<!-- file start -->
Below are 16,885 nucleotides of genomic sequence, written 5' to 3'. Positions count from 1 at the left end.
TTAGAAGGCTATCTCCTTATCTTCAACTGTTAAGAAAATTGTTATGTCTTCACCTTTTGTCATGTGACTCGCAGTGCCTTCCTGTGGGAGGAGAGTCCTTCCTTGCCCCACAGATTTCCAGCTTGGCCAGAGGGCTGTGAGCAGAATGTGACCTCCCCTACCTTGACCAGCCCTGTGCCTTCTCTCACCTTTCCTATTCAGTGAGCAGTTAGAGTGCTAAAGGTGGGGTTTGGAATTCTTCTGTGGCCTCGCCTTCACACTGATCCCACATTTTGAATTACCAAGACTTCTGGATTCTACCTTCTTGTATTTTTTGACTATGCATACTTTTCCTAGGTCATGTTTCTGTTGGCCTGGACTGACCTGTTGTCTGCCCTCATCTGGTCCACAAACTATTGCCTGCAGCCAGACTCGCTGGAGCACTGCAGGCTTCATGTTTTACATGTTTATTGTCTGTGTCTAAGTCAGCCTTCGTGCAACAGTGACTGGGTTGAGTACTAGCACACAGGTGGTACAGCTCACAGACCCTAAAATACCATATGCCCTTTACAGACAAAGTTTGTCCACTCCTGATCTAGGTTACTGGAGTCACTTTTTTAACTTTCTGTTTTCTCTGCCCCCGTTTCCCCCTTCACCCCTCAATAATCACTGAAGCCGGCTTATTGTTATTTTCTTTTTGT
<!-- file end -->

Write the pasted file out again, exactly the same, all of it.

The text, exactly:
Below are 16,885 nucleotides of genomic sequence, written 5' to 3'. Positions count from 1 at the left end.
TTAGAAGGCTATCTCCTTATCTTCAACTGTTAAGAAAATTGTTATGTCTTCACCTTTTGTCATGTGACTCGCAGTGCCTTCCTGTGGGAGGAGAGTCCTTCCTTGCCCCACAGATTTCCAGCTTGGCCAGAGGGCTGTGAGCAGAATGTGACCTCCCCTACCTTGACCAGCCCTGTGCCTTCTCTCACCTTTCCTATTCAGTGAGCAGTTAGAGTGCTAAAGGTGGGGTTTGGAATTCTTCTGTGGCCTCGCCTTCACACTGATCCCACATTTTGAATTACCAAGACTTCTGGATTCTACCTTCTTGTATTTTTTGACTATGCATACTTTTCCTAGGTCATGTTTCTGTTGGCCTGGACTGACCTGTTGTCTGCCCTCATCTGGTCCACAAACTATTGCCTGCAGCCAGACTCGCTGGAGCACTGCAGGCTTCATGTTTTACATGTTTATTGTCTGTGTCTAAGTCAGCCTTCGTGCAACAGTGACTGGGTTGAGTACTAGCACACAGGTGGTACAGCTCACAGACCCTAAAATACCATATGCCCTTTACAGACAAAGTTTGTCCACTCCTGATCTAGGTTACTGGAGTCACTTTTTTAACTTTCTGTTTTCTCTGCCCCCGTTTCCCCCTTCACCCCTCAATAATCACTGAAGCCGGCTTATTGTTATTTTCTTTTTGT